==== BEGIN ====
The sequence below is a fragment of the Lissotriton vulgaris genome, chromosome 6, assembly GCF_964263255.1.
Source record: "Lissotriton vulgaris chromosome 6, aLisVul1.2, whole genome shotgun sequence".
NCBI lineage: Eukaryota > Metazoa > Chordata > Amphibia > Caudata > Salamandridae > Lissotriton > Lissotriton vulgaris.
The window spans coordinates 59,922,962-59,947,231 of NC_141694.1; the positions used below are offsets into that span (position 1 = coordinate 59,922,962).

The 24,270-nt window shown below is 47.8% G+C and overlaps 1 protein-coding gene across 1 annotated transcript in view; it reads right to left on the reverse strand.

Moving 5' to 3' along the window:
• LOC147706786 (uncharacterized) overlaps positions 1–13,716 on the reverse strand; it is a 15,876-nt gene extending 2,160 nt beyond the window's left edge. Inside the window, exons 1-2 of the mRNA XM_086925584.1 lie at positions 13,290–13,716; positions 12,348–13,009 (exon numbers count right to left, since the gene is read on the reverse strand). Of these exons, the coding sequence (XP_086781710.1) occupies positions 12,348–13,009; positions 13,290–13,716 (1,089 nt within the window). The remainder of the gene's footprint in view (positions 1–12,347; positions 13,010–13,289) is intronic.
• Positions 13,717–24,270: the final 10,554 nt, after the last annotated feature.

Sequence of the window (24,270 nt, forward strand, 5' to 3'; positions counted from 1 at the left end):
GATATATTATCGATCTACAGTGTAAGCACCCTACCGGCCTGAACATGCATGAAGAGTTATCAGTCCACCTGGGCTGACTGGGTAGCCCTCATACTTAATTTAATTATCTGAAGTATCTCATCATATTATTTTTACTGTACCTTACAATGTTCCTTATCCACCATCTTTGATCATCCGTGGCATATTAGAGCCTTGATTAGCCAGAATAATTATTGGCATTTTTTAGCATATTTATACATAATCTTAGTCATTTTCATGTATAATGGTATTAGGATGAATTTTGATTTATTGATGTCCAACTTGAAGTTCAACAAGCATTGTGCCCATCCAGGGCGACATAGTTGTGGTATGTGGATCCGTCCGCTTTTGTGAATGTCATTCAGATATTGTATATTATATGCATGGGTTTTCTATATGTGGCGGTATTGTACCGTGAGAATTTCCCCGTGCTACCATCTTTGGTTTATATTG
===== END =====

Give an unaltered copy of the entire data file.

The sequence below is a fragment of the Lissotriton vulgaris genome, chromosome 6, assembly GCF_964263255.1.
Source record: "Lissotriton vulgaris chromosome 6, aLisVul1.2, whole genome shotgun sequence".
NCBI lineage: Eukaryota > Metazoa > Chordata > Amphibia > Caudata > Salamandridae > Lissotriton > Lissotriton vulgaris.
The window spans coordinates 59,922,962-59,947,231 of NC_141694.1; the positions used below are offsets into that span (position 1 = coordinate 59,922,962).

The 24,270-nt window shown below is 47.8% G+C and overlaps 1 protein-coding gene across 1 annotated transcript in view; it reads right to left on the reverse strand.

Moving 5' to 3' along the window:
• LOC147706786 (uncharacterized) overlaps positions 1–13,716 on the reverse strand; it is a 15,876-nt gene extending 2,160 nt beyond the window's left edge. Inside the window, exons 1-2 of the mRNA XM_086925584.1 lie at positions 13,290–13,716; positions 12,348–13,009 (exon numbers count right to left, since the gene is read on the reverse strand). Of these exons, the coding sequence (XP_086781710.1) occupies positions 12,348–13,009; positions 13,290–13,716 (1,089 nt within the window). The remainder of the gene's footprint in view (positions 1–12,347; positions 13,010–13,289) is intronic.
• Positions 13,717–24,270: the final 10,554 nt, after the last annotated feature.

Sequence of the window (24,270 nt, forward strand, 5' to 3'; positions counted from 1 at the left end):
GATATATTATCGATCTACAGTGTAAGCACCCTACCGGCCTGAACATGCATGAAGAGTTATCAGTCCACCTGGGCTGACTGGGTAGCCCTCATACTTAATTTAATTATCTGAAGTATCTCATCATATTATTTTTACTGTACCTTACAATGTTCCTTATCCACCATCTTTGATCATCCGTGGCATATTAGAGCCTTGATTAGCCAGAATAATTATTGGCATTTTTTAGCATATTTATACATAATCTTAGTCATTTTCATGTATAATGGTATTAGGATGAATTTTGATTTATTGATGTCCAACTTGAAGTTCAACAAGCATTGTGCCCATCCAGGGCGACATAGTTGTGGTATGTGGATCCGTCCGCTTTTGTGAATGTCATTCAGATATTGTATATTATATGCATGGGTTTTCTATATGTGGCGGTATTGTACCGTGAGAATTTCCCCGTGCTACCATCTTTGGTTTATATTG